The ball got rolling when gay activist Dennis Peron started working with City Hall and the District Attorney of San Francisco. He worked alongside medical cannabis activist Mary Jane Rathbun better known as ‘Brownie Mary’ (who baked thousands of pot brownies for PWA) and eventually established the San Francisco Cannabis Buyers’ Club, which was the first cannabis dispensary in the United States. They went on to draft California’s Compassionate Use Care Act of 1996, which was the very first medical cannabis law at a state level.” 

 
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In memory of

Harvey Milk,

1930-1978

Photo courtesy of NYPL Digital Collections

As the first openly gay politician elected to public office, Harvey Milk will always be synonymous with gay-rights activism. But he was also one of the first American politicians to advocate for marijuana legalization. According to fellow activist Dennis Peron, Milk encouraged residents to protest California's cannabis laws through civil disobedience. He remained active in legalization efforts—including the 1978 campaign for Proposition W, a non-binding policy statement that called on San Francisco's district attorney and chief of police to stop arresting and prosecuting people who cultivate, traffic or possess marijuana.

With Milk's help, 63 percent of San Franciscans approved the proposition. His cannabis activist work lived on in the efforts of Dennis Peron, who co-authored the 1996 petition that legalized medical marijuana in California. (from San Francisco Chronicle)

 
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In memory of

Mary Jane Rathbun,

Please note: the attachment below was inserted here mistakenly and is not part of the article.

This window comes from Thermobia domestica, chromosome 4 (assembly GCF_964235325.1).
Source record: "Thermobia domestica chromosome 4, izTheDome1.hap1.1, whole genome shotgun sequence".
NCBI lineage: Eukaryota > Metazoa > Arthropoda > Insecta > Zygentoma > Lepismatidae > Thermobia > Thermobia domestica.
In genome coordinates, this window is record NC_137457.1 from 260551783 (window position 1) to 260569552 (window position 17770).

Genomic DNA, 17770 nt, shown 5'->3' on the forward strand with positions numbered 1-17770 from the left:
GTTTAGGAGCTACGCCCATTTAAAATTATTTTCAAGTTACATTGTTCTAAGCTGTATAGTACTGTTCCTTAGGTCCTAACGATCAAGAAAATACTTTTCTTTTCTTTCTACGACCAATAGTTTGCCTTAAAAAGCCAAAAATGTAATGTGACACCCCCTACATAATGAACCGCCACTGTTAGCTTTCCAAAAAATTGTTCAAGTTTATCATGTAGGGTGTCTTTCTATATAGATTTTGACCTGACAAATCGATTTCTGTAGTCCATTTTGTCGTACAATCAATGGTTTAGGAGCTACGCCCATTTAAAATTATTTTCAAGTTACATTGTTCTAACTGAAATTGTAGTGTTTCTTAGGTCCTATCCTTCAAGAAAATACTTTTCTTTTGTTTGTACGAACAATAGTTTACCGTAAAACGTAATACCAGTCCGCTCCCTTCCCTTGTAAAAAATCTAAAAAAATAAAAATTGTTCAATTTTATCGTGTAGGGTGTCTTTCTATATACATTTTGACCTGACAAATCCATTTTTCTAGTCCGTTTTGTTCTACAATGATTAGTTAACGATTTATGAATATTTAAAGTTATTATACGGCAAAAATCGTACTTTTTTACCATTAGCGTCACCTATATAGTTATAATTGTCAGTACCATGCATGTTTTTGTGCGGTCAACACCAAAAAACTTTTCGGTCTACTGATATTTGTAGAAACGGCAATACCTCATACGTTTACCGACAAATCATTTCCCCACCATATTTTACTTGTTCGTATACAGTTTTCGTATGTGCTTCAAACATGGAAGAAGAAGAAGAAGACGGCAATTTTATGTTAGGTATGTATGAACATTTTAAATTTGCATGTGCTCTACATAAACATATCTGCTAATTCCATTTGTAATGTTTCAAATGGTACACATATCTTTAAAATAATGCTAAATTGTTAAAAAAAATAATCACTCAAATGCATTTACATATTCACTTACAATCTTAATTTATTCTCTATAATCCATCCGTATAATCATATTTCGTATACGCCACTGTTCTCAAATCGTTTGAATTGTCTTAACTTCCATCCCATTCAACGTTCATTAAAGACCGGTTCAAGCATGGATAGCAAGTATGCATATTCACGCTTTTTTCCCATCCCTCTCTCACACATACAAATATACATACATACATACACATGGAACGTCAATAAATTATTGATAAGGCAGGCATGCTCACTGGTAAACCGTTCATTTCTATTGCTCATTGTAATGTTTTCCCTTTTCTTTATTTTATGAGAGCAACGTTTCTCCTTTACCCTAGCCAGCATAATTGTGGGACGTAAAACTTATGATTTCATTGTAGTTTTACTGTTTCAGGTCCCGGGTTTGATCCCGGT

1922-1999

photo by Scott Sommerdorf

The initial push for medical legalization started in response to the AIDS epidemic.  Mary Jane Rathbun, popularly known as Brownie Mary, was an American medical cannabis rights activist. As a hospital volunteer at San Francisco General Hospital, she became known for baking and distributing cannabis brownies to AIDS patients. Along with activist Dennis Peron, Rathbun lobbied for the legalization of cannabis for medical use, and she helped pass San Francisco Proposition P (1991) and California Proposition 215 (1996) to achieve those goals. She also contributed to the establishment of the San Francisco Cannabis Buyers Club, the first medical cannabis dispensary in the United States. (from San Francisco Chronicle)

 

We are eternally grateful for the activists and communities who fought, and still fight, with their lives for gay rights. The work is by no means over.

We are humbled by the extraordinary work of people with AIDS, and those who support and love them, which created a path for medical marijuana to exist legally, and we acknowledge that we stand in their footsteps as a cannabis retailer here and now.

This Pride weekend, we hope you celebrate however feels good to you. We’d love to celebrate with you, so come say high anytime!

 
Christine Bryant Cohen